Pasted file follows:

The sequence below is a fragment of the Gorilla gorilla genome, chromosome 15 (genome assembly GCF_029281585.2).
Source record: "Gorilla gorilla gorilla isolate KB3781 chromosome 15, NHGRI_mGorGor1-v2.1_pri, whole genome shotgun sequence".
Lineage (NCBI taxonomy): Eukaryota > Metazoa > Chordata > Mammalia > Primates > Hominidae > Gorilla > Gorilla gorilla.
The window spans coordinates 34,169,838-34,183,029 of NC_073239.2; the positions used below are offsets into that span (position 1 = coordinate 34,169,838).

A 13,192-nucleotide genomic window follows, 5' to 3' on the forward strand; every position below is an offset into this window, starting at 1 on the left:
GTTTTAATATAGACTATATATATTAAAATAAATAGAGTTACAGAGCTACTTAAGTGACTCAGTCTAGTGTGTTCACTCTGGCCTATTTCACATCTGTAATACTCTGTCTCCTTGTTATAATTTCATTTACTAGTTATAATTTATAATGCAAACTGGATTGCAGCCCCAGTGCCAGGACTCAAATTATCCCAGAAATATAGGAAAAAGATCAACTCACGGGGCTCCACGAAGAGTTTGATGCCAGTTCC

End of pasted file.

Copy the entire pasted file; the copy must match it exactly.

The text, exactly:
The sequence below is a fragment of the Gorilla gorilla genome, chromosome 15 (genome assembly GCF_029281585.2).
Source record: "Gorilla gorilla gorilla isolate KB3781 chromosome 15, NHGRI_mGorGor1-v2.1_pri, whole genome shotgun sequence".
Lineage (NCBI taxonomy): Eukaryota > Metazoa > Chordata > Mammalia > Primates > Hominidae > Gorilla > Gorilla gorilla.
The window spans coordinates 34,169,838-34,183,029 of NC_073239.2; the positions used below are offsets into that span (position 1 = coordinate 34,169,838).

A 13,192-nucleotide genomic window follows, 5' to 3' on the forward strand; every position below is an offset into this window, starting at 1 on the left:
GTTTTAATATAGACTATATATATTAAAATAAATAGAGTTACAGAGCTACTTAAGTGACTCAGTCTAGTGTGTTCACTCTGGCCTATTTCACATCTGTAATACTCTGTCTCCTTGTTATAATTTCATTTACTAGTTATAATTTATAATGCAAACTGGATTGCAGCCCCAGTGCCAGGACTCAAATTATCCCAGAAATATAGGAAAAAGATCAACTCACGGGGCTCCACGAAGAGTTTGATGCCAGTTCC